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News Wrap: As Biden takes office, U.S. death toll from COVID-19 reaches 403,000

In our news wrap Wednesday, as President Biden took office the U.S. death toll from COVID-19 climbed past 403,000, world governments largely welcomed Biden’s inauguration, China voiced hope for new cooperation with the U.S. under the Biden administration, and Israel's government raced to approve more housing in East Jerusalem and West Bank settlements before Trump left office.

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  • Judy Woodruff:

    In the day's other news: As President Biden took office, the U.S. death toll from COVID-19 kept climbing past 405,000.

    At the same time, a number of states reported they are running out of vaccine supplies. The CDC estimated nearly 36 million doses have gone out to the states, but, so far, only two million people have received the full course of two doses.

    Overseas, world governments largely welcomed President Biden's inauguration. In Brussels, the president of the European Commission voiced hope for much better relations with the U.S. in the post-Trump era.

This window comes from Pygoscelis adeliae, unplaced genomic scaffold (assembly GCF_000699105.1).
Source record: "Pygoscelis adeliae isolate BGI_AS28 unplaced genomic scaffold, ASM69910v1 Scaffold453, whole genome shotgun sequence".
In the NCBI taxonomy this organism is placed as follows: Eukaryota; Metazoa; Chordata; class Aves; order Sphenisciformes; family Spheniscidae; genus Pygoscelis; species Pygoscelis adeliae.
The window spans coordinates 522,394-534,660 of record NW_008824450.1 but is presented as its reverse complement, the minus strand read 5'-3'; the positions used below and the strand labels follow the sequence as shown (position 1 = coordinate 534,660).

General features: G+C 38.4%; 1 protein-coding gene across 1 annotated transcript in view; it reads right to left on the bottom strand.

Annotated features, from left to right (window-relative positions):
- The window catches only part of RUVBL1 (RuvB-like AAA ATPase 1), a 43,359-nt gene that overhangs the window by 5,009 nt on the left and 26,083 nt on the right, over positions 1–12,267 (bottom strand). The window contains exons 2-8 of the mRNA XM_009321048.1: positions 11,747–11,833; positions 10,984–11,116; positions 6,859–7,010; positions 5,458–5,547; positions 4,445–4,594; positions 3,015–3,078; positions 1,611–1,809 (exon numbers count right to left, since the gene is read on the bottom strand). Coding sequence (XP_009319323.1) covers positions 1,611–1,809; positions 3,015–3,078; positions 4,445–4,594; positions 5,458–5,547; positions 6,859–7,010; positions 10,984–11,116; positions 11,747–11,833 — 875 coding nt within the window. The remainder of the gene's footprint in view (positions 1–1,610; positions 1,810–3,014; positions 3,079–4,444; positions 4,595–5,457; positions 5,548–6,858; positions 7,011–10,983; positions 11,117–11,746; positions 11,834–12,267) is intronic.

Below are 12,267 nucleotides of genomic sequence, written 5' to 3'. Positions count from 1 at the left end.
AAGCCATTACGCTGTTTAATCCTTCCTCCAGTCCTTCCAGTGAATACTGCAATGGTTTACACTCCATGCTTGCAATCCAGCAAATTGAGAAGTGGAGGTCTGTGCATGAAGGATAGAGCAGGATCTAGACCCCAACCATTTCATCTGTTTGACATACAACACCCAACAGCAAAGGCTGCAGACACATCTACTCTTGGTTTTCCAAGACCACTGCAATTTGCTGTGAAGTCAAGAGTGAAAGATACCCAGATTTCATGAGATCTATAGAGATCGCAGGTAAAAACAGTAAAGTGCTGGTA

• Ursula Von Der Leyen:

    This new dawn in America is the moment we have been waiting for so long. Europe is ready for a new start with our oldest and most trusted partner.

  • Judy Woodruff:

    Meanwhile, Iran's President Hassan Rouhani urged President Biden to rejoin the 2015 nuclear deal that the U.S. withdrew from under President Trump.

    China voiced hope today for new cooperation with the U.S. under the Biden administration. Beijing also imposed sanctions on former Secretary of State Mike Pompeo and other Trump administration officials. They're accused of violating Chinese sovereignty and disrupting relations. The sanctions bar them doing business with China and from entering the country.

    The government of Israel raced to approve more housing in East Jerusalem and West Bank settlements just before President Trump left office. An Israeli watchdog group says that nearly 2,600 new units got the green light. President Biden is expected to return the U.S. to a policy of strongly opposing settlement expansion.

    And back in this country, Wall Street had its best Inauguration Day in 36 years, on hopes for more economic stimulus. Major indexes finished at new highs. The Dow Jones industrial average gained 257 points, to close at 31188. The Nasdaq rose 260 points, 2 percent, and the S&P 500 added nearly 53 points.

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